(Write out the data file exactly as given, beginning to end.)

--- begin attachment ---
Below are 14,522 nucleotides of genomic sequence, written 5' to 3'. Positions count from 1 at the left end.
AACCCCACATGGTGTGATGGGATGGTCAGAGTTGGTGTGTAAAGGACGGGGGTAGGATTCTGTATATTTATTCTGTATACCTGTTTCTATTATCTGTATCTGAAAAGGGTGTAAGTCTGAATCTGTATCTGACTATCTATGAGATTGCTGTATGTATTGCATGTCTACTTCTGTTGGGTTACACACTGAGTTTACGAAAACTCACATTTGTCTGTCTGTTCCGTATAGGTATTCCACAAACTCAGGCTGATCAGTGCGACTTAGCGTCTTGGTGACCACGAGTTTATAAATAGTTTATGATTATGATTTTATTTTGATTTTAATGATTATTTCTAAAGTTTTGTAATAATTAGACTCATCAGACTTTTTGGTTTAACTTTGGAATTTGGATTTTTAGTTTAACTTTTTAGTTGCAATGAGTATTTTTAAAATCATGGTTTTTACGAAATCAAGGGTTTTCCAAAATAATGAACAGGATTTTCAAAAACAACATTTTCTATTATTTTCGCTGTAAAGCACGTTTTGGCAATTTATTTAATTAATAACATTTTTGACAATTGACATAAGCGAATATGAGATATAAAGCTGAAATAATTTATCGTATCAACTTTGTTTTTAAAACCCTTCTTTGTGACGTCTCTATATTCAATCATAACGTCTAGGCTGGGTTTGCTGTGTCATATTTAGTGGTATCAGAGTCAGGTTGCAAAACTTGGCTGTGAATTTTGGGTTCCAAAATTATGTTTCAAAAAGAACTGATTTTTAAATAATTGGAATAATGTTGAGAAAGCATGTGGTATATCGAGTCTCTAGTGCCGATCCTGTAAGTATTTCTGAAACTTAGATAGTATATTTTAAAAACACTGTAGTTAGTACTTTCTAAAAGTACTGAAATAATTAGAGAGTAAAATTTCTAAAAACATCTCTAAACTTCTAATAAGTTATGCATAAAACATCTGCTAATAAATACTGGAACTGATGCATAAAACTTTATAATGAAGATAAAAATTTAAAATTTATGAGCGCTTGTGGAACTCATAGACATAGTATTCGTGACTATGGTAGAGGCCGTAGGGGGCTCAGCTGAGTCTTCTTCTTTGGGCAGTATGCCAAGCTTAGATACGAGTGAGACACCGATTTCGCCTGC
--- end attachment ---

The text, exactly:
Below are 14,522 nucleotides of genomic sequence, written 5' to 3'. Positions count from 1 at the left end.
AACCCCACATGGTGTGATGGGATGGTCAGAGTTGGTGTGTAAAGGACGGGGGTAGGATTCTGTATATTTATTCTGTATACCTGTTTCTATTATCTGTATCTGAAAAGGGTGTAAGTCTGAATCTGTATCTGACTATCTATGAGATTGCTGTATGTATTGCATGTCTACTTCTGTTGGGTTACACACTGAGTTTACGAAAACTCACATTTGTCTGTCTGTTCCGTATAGGTATTCCACAAACTCAGGCTGATCAGTGCGACTTAGCGTCTTGGTGACCACGAGTTTATAAATAGTTTATGATTATGATTTTATTTTGATTTTAATGATTATTTCTAAAGTTTTGTAATAATTAGACTCATCAGACTTTTTGGTTTAACTTTGGAATTTGGATTTTTAGTTTAACTTTTTAGTTGCAATGAGTATTTTTAAAATCATGGTTTTTACGAAATCAAGGGTTTTCCAAAATAATGAACAGGATTTTCAAAAACAACATTTTCTATTATTTTCGCTGTAAAGCACGTTTTGGCAATTTATTTAATTAATAACATTTTTGACAATTGACATAAGCGAATATGAGATATAAAGCTGAAATAATTTATCGTATCAACTTTGTTTTTAAAACCCTTCTTTGTGACGTCTCTATATTCAATCATAACGTCTAGGCTGGGTTTGCTGTGTCATATTTAGTGGTATCAGAGTCAGGTTGCAAAACTTGGCTGTGAATTTTGGGTTCCAAAATTATGTTTCAAAAAGAACTGATTTTTAAATAATTGGAATAATGTTGAGAAAGCATGTGGTATATCGAGTCTCTAGTGCCGATCCTGTAAGTATTTCTGAAACTTAGATAGTATATTTTAAAAACACTGTAGTTAGTACTTTCTAAAAGTACTGAAATAATTAGAGAGTAAAATTTCTAAAAACATCTCTAAACTTCTAATAAGTTATGCATAAAACATCTGCTAATAAATACTGGAACTGATGCATAAAACTTTATAATGAAGATAAAAATTTAAAATTTATGAGCGCTTGTGGAACTCATAGACATAGTATTCGTGACTATGGTAGAGGCCGTAGGGGGCTCAGCTGAGTCTTCTTCTTTGGGCAGTATGCCAAGCTTAGATACGAGTGAGACACCGATTTCGCCTGC